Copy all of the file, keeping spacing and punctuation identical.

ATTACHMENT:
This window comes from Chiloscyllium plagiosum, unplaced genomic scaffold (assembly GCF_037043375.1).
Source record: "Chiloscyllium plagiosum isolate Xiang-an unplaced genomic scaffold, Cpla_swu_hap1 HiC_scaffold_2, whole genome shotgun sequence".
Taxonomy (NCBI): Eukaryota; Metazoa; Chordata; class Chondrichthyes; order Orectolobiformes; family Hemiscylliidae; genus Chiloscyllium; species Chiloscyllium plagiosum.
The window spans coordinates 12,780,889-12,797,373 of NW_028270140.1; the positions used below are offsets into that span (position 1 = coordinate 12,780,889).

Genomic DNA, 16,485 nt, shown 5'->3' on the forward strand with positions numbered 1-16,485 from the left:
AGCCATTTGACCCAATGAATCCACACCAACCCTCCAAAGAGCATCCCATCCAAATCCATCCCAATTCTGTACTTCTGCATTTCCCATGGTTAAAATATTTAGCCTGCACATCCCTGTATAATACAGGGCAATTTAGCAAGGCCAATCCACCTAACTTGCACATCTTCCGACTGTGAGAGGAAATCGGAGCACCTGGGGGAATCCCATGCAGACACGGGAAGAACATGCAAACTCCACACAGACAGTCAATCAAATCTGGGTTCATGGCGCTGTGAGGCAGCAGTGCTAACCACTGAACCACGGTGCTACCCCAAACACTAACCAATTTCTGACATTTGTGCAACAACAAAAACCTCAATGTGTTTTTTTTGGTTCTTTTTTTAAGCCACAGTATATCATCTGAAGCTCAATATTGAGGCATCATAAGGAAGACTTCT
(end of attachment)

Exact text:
This window comes from Chiloscyllium plagiosum, unplaced genomic scaffold (assembly GCF_037043375.1).
Source record: "Chiloscyllium plagiosum isolate Xiang-an unplaced genomic scaffold, Cpla_swu_hap1 HiC_scaffold_2, whole genome shotgun sequence".
Taxonomy (NCBI): Eukaryota; Metazoa; Chordata; class Chondrichthyes; order Orectolobiformes; family Hemiscylliidae; genus Chiloscyllium; species Chiloscyllium plagiosum.
The window spans coordinates 12,780,889-12,797,373 of NW_028270140.1; the positions used below are offsets into that span (position 1 = coordinate 12,780,889).

Genomic DNA, 16,485 nt, shown 5'->3' on the forward strand with positions numbered 1-16,485 from the left:
AGCCATTTGACCCAATGAATCCACACCAACCCTCCAAAGAGCATCCCATCCAAATCCATCCCAATTCTGTACTTCTGCATTTCCCATGGTTAAAATATTTAGCCTGCACATCCCTGTATAATACAGGGCAATTTAGCAAGGCCAATCCACCTAACTTGCACATCTTCCGACTGTGAGAGGAAATCGGAGCACCTGGGGGAATCCCATGCAGACACGGGAAGAACATGCAAACTCCACACAGACAGTCAATCAAATCTGGGTTCATGGCGCTGTGAGGCAGCAGTGCTAACCACTGAACCACGGTGCTACCCCAAACACTAACCAATTTCTGACATTTGTGCAACAACAAAAACCTCAATGTGTTTTTTTTGGTTCTTTTTTTAAGCCACAGTATATCATCTGAAGCTCAATATTGAGGCATCATAAGGAAGACTTCT